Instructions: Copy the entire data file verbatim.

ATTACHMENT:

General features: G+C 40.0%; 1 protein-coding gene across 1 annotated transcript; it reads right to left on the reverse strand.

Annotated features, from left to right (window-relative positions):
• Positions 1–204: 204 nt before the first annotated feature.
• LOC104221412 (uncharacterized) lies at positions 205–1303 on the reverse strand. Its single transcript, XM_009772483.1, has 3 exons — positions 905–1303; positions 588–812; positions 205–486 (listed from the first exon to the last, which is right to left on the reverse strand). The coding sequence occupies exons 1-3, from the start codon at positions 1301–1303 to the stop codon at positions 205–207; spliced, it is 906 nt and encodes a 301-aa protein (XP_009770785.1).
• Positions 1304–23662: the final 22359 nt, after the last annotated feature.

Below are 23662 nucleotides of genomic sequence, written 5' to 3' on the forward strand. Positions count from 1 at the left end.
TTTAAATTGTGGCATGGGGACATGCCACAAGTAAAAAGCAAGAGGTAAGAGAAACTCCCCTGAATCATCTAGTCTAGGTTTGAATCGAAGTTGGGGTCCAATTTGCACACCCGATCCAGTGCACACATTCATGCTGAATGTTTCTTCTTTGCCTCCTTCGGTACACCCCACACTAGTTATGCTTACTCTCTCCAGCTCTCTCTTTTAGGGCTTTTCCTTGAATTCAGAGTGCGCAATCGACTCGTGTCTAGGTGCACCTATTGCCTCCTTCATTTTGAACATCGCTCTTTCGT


General features: G+C 40.0%; 1 protein-coding gene across 1 annotated transcript; it reads right to left on the reverse strand.

Annotated features, from left to right (window-relative positions):
• Positions 1–204: 204 nt before the first annotated feature.
• LOC104221412 (uncharacterized) lies at positions 205–1303 on the reverse strand. Its single transcript, XM_009772483.1, has 3 exons — positions 905–1303; positions 588–812; positions 205–486 (listed from the first exon to the last, which is right to left on the reverse strand). The coding sequence occupies exons 1-3, from the start codon at positions 1301–1303 to the stop codon at positions 205–207; spliced, it is 906 nt and encodes a 301-aa protein (XP_009770785.1).
• Positions 1304–23662: the final 22359 nt, after the last annotated feature.

Below are 23662 nucleotides of genomic sequence, written 5' to 3' on the forward strand. Positions count from 1 at the left end.
TTTAAATTGTGGCATGGGGACATGCCACAAGTAAAAAGCAAGAGGTAAGAGAAACTCCCCTGAATCATCTAGTCTAGGTTTGAATCGAAGTTGGGGTCCAATTTGCACACCCGATCCAGTGCACACATTCATGCTGAATGTTTCTTCTTTGCCTCCTTCGGTACACCCCACACTAGTTATGCTTACTCTCTCCAGCTCTCTCTTTTAGGGCTTTTCCTTGAATTCAGAGTGCGCAATCGACTCGTGTCTAGGTGCACCTATTGCCTCCTTCATTTTGAACATCGCTCTTTCGT